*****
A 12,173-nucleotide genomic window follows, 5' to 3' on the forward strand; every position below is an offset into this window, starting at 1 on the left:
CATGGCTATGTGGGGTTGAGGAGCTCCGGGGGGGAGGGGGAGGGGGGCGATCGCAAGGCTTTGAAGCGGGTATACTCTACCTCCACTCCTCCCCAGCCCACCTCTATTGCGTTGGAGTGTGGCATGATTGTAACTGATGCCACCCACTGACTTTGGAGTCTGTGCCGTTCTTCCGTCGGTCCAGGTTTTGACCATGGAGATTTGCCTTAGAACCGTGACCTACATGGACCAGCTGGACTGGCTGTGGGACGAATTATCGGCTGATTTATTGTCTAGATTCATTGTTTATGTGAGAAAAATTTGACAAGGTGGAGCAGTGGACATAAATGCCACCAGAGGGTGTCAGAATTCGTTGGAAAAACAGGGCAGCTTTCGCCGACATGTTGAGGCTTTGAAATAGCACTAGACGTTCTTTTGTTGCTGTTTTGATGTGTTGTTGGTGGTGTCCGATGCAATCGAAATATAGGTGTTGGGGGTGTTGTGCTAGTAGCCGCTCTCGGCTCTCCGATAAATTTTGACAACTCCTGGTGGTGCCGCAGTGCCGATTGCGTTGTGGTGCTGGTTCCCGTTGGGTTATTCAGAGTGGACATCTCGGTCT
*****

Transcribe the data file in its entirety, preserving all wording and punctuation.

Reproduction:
A 12,173-nucleotide genomic window follows, 5' to 3' on the forward strand; every position below is an offset into this window, starting at 1 on the left:
CATGGCTATGTGGGGTTGAGGAGCTCCGGGGGGGAGGGGGAGGGGGGCGATCGCAAGGCTTTGAAGCGGGTATACTCTACCTCCACTCCTCCCCAGCCCACCTCTATTGCGTTGGAGTGTGGCATGATTGTAACTGATGCCACCCACTGACTTTGGAGTCTGTGCCGTTCTTCCGTCGGTCCAGGTTTTGACCATGGAGATTTGCCTTAGAACCGTGACCTACATGGACCAGCTGGACTGGCTGTGGGACGAATTATCGGCTGATTTATTGTCTAGATTCATTGTTTATGTGAGAAAAATTTGACAAGGTGGAGCAGTGGACATAAATGCCACCAGAGGGTGTCAGAATTCGTTGGAAAAACAGGGCAGCTTTCGCCGACATGTTGAGGCTTTGAAATAGCACTAGACGTTCTTTTGTTGCTGTTTTGATGTGTTGTTGGTGGTGTCCGATGCAATCGAAATATAGGTGTTGGGGGTGTTGTGCTAGTAGCCGCTCTCGGCTCTCCGATAAATTTTGACAACTCCTGGTGGTGCCGCAGTGCCGATTGCGTTGTGGTGCTGGTTCCCGTTGGGTTATTCAGAGTGGACATCTCGGTCT